PG4023 Guest Lecture on Processed Beverage Technology

The Food Engineering Department at the Bandung Institute of Technology held another guest lecture to add insight and equip students with the application of the knowledge they had learned in class. This guest lecture was held in the PG4023 lecture on Processed Beverage Technology on Friday, November 20, 2020 with the theme “Introduction to the Beverage Industry in Indonesia and the Challenge of Typical Raw Materials” presented by Mr. Andy Murphy, head of the Research and Development section of PT Suntory Garuda Beverages SGB).

This industry is still growing at a fairly high rate even in the midst of a pandemic. The types of drinks with the biggest sales starting from the highest are bottled drinking water, tea drinks, fruit and juice flavored drinks, carbonated drinks, coffee drinks, and isotonic and energy drinks.

Each type of drink has its own technological complexity and challenges, especially in terms of food safety and quality stability during shelf life. For example, packaged tea drinks have a neutral pH so they are more ideal for the growth of harmful microbes; tea drinks are also prone to oxidation during storage which can result in loss of tea flavor and aroma.

Likewise, there are challenges in designing beverage products in order to meet consumer demands and expectations. “In designing beverage products that will be sold to the market, it is necessary to think about what problems can be solved with this product,” said Mr. Andy Murphy.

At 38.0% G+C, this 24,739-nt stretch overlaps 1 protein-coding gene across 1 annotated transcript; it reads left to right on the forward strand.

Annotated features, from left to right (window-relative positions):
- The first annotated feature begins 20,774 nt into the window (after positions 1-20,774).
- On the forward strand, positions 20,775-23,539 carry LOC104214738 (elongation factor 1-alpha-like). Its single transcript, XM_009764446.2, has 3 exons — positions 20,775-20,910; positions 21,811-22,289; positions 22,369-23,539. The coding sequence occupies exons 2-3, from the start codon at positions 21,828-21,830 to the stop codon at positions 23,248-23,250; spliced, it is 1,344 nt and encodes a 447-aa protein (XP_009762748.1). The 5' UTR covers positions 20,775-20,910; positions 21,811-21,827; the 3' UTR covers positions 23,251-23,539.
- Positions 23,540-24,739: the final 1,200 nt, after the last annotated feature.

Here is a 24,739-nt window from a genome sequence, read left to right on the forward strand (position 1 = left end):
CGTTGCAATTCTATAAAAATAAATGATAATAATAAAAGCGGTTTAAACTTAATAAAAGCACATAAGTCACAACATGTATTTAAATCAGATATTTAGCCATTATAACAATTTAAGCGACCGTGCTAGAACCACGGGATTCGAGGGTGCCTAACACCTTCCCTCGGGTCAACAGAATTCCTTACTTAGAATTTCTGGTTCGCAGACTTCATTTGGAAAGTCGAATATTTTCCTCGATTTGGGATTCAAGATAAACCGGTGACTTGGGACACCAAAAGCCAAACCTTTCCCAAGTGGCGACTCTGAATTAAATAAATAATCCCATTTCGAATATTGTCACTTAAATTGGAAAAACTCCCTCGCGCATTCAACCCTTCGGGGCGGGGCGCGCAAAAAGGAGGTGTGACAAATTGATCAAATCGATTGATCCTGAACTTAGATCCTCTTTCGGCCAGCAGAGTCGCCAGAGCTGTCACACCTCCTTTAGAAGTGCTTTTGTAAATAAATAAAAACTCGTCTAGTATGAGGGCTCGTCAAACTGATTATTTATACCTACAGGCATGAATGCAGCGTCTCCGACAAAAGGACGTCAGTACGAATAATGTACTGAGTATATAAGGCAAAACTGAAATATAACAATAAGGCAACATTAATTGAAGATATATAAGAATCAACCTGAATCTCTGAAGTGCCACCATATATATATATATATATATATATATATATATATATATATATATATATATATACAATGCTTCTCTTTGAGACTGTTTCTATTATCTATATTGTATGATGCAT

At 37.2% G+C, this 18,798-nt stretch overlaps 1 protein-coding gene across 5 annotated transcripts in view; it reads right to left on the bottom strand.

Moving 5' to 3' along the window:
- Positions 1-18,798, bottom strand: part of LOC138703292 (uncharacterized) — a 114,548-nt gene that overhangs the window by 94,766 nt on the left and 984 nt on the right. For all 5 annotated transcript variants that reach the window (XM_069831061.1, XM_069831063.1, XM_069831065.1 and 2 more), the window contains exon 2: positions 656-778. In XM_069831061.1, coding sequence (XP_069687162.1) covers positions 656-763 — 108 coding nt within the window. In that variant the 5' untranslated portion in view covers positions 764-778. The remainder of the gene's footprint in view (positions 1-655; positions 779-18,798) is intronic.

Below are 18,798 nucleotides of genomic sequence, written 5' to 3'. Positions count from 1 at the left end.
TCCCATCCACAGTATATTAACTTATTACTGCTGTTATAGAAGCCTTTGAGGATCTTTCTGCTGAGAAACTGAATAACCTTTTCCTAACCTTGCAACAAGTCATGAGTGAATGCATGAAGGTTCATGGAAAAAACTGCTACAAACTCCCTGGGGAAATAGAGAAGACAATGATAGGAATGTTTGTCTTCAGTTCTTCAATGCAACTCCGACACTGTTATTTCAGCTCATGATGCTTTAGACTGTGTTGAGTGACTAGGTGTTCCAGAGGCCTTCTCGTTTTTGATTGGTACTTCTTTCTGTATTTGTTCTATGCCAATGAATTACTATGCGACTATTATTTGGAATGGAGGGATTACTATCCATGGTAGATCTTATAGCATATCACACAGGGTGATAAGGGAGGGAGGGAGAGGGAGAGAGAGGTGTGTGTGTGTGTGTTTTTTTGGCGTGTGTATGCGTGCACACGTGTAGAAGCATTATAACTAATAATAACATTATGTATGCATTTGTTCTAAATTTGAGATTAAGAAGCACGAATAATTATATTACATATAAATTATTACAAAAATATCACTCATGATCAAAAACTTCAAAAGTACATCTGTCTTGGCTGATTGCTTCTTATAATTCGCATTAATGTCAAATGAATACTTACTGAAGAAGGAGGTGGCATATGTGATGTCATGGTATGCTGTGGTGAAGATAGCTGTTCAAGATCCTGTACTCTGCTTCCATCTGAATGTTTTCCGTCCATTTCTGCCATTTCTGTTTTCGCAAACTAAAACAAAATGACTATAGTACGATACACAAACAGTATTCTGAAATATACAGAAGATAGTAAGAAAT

To meet changing consumer demands and the increasingly competitive beverage industry market, innovation in beverage processing is also important, including the use of Indonesia’s biodiversity as raw material for beverages. Indonesia has a variety of distinctive raw materials such as coconut water as the main ingredient for nata de coco, seaweed for carrageenan production, and extracts from the porang plant as a substitute for konjac gum.

“The problem is that the Indonesian nation generally prefers to export raw materials and then import materials that have been processed abroad at a much higher price, compared to processing it at home,” he said.

In closing, he conveyed various challenges in the processed beverage industry that can be solved by Food Engineering graduates. The first is innovation in product design to reduce levels of sugar, salt and fat without compromising the taste quality of the product. Second, innovation in plastic packaging is needed to protect the environment, for example by looking for alternatives to materials that are more biodegradable, new methods of recycling, or new business plans to produce a more sustainable industry.

Participants in the guest lecture were very enthusiastic and asked many questions, most of which Mr. Andy answered immediately. The three-hour lecture was closed with a certificate handover by the Head of the Food Engineering Study Program, Dr. Ronny Purwadi, and also a group photo event.

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